General Motors Co. and Ford Motor Co. hourly workers likely will receive profit-sharing checks this year that are lower than the record amounts paid last year because of high recall costs and vehicle introductions.
But UAW-represented workers at FCA US LLC, formerly Chrysler Group LLC, could see checks of a similar amount or receive small increases over last year, possibly the highest payment for those workers under the UAW’s four-year contract that expires in September.
Payments for GM and Ford employees likely will remain more than double that of FCA US workers because of its lower margins. The three companies in total employ more than 135,000 hourly workers in the U.S. More than 40 percent work in Michigan. Almost all are eligible for profit sharing.
Last year, Ford hourly workers received up to $8,800, GM employees received up to $7,500 and FCA workers received up to $2,500 (with another $1,000 if plant targets were met). Check amounts likely will be down for GM and Ford by more than $1,000,
Profit sharing, typically paid at the end of February or early March, is based on each of the automakers’ North American pre-tax profits.
Ford will release its full-year profits Thursday. GM’s earnings come Feb. 4. Results for Fiat Chrysler Automobiles NV, parent company of FCA US, are released Wednesday, but the profit-sharing amount isn’t expected to be known until the domestic unit releases earnings Feb. 3.
The UAW and Detroit automakers would not directly comment when asked by The Detroit News whether an agreement had been reached on recall costs so as not to impact profit-sharing.
“Our members bargained in good faith with the auto companies, helped produce these record profits and it is not only fair, but right that our members should be rewarded for their loyalty, sacrifices and hard work,” read an emailed statement to The News from UAW President Dennis Williams on Tuesday.
In December, Williams said the union was “in continued discussions about the profit sharing versus the recall.” He did not provide details about the discussions. It’s likely the union is arguing that the cost of the recalls — many of which are for older models — shouldn’t take a bite out of members’ profit-sharing checks.
“Everybody got hit by recalls. Some more than others,” said Kristin Dziczek, Center for Automotive Research director of the Industry & Labor Group. “We also lost some production with retooling plants, and that also costs money to invest in the plants here.”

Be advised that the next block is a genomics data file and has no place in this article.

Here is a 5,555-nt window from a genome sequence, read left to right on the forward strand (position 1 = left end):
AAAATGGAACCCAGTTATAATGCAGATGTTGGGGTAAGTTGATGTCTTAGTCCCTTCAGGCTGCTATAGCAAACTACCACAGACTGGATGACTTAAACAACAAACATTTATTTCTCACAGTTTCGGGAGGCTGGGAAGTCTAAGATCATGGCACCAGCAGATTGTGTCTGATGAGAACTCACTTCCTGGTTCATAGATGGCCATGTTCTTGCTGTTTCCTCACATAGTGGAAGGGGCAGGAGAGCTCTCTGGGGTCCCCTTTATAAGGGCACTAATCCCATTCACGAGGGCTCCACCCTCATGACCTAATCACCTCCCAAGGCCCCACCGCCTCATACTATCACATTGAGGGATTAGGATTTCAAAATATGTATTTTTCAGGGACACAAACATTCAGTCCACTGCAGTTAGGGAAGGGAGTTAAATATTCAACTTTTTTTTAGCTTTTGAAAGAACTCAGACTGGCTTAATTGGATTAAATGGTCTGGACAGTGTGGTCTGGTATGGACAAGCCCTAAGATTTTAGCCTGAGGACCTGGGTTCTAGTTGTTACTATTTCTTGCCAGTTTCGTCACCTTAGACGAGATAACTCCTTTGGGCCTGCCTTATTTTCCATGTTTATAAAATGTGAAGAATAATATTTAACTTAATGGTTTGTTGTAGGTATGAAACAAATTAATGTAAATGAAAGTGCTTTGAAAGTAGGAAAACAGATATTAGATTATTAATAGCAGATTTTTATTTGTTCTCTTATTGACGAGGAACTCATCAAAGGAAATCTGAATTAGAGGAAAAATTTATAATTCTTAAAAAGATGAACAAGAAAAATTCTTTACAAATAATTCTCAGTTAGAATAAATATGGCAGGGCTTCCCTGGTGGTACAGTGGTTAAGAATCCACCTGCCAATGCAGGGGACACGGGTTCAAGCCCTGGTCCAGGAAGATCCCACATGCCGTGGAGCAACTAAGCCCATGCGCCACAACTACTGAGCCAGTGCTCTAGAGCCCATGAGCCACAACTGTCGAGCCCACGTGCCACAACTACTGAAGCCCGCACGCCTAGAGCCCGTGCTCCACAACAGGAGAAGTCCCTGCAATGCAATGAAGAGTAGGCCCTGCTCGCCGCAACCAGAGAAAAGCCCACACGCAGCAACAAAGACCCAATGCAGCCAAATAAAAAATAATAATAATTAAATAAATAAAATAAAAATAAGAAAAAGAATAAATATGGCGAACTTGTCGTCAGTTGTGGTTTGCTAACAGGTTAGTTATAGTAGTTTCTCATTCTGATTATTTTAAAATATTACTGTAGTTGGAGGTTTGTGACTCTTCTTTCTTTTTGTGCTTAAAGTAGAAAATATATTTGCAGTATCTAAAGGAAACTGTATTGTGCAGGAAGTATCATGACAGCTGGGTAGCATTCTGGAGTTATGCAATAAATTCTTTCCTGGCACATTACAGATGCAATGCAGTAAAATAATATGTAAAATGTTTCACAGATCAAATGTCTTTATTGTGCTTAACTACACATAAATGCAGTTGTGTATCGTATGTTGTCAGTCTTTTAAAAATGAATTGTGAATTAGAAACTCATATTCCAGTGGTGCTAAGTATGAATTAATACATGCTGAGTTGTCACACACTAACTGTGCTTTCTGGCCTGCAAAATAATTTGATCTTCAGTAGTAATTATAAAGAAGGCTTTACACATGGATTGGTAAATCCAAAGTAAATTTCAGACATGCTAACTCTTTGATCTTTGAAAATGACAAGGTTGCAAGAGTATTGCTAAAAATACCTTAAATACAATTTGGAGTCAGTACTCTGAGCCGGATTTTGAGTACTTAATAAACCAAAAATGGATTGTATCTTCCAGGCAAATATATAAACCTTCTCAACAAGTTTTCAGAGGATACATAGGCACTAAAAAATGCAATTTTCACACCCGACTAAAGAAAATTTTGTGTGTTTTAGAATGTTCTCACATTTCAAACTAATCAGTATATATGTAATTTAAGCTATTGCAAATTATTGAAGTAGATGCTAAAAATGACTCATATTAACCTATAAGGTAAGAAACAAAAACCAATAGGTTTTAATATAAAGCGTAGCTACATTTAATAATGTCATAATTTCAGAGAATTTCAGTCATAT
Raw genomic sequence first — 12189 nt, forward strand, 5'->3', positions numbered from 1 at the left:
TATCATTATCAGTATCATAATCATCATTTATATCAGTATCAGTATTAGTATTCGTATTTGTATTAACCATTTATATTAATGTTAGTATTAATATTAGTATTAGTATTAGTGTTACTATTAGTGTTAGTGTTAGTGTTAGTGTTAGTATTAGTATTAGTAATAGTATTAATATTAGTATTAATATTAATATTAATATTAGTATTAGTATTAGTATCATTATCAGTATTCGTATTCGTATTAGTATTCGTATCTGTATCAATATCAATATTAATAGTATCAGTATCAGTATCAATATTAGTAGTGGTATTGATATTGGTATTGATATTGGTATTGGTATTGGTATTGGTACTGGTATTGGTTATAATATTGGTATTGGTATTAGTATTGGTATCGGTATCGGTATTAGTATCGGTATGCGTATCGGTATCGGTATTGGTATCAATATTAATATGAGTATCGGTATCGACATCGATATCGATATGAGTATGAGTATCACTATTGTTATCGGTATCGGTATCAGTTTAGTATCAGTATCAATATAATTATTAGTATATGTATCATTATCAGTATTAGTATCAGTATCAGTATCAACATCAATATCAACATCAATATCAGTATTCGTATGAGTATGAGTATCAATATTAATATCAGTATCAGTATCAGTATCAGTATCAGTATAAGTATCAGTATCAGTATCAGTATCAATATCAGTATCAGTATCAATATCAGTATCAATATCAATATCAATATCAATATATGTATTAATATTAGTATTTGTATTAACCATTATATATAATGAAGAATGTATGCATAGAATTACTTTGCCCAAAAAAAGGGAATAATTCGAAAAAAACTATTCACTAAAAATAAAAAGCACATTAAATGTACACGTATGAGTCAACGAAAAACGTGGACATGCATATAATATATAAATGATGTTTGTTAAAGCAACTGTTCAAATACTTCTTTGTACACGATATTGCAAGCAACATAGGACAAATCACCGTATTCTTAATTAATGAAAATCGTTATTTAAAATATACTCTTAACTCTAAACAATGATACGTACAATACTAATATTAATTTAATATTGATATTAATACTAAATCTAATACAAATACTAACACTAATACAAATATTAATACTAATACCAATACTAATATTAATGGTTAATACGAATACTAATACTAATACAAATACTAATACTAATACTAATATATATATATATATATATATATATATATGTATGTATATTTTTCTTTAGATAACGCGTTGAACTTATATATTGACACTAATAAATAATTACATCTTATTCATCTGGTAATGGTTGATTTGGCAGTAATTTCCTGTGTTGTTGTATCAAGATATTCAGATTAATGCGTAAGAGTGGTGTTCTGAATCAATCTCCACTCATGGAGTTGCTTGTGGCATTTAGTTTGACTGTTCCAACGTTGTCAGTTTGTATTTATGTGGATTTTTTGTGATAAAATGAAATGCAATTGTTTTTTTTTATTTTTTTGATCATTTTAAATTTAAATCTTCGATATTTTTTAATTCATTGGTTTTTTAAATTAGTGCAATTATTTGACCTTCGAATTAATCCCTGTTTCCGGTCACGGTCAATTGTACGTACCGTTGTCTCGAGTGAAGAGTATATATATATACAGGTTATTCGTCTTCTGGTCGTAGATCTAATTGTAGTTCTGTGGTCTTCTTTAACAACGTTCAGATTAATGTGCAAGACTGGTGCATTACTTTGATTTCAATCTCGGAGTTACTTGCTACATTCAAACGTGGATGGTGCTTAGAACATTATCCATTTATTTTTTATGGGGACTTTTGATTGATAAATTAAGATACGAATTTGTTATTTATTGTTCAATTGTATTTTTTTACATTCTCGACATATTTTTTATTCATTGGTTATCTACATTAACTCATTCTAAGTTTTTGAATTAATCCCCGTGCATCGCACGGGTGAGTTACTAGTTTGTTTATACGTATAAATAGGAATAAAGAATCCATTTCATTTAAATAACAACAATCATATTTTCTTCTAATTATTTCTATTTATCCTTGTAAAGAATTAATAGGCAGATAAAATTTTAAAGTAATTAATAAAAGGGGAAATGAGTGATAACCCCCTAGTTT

In a statement Tuesday, GM said until its year-end financial results are released, it “will not speculate” on a possible profit-sharing payout.
Through the third quarter, GM North America earnings before interest and taxes totaled $4.39 billion, down from nearly $5.6 billion in the same period in 2013. Analysts expect GM’s recall costs — which tallied $2.7 billion through the third quarter — will drive down North American profits and ultimately, how much ends up in autoworkers’ pockets.
Some analysts predict GM’s North American pretax earnings could reach about $6.3 billion for 2014, with a stronger fourth-quarter performance than in 2013. That would give workers checks of around $6,300, or about $1,200 less than last year.
In 2013, GM North America’s pretax earnings reached a record $7.5 billion.
UAW Local 2209 President Brian Hartman said hourly workers he represents at GM’s Fort Wayne Assembly Plant are awaiting word on bonus checks. GM has about 50,000 hourly workers in the United States, including about 19,000 in Michigan.
“They’re sitting waiting and watching just like everybody else is,” Hartman said.
Ford’s pre-tax North American profit through the third quarter also was down compared to the same months in 2013. The automaker’s North America region had posted a profit of $5.35 billion through the first nine months in 2014, down about $1.7 billion from the same period in 2013.
Ford’s fourth-quarter profits are expected to decline compared to a year ago because of recall costs and lower production volumes. Production was curtailed for the highly profitable F-150, so plants could be retooled for the 2015 pickup.
Ford has 50,000 U.S. hourly workers, including 22,500 in Michigan; FCA US has 35,700 U.S. hourly workers, with about 16,000 in Michigan.
FCA US saw overall operating profits rise about 20 percent through the first three quarters of 2014 to $2.5 billion. If it meets its predicted yearly guidance of $3.7 billion-$4 billion in pre-tax profits, eligible hourly union members could receive up to $3,000, or up to $3,250, respectively.
At FCA US, workers get $1 for every $1 million in profits, based on 85 percent of worldwide operating profit of FCA US. That percentage represents North American operations for FCA US.
At GM and Ford, payments are based on North America pre-tax profits. Eligible employees get an average of $1 for every $1 million.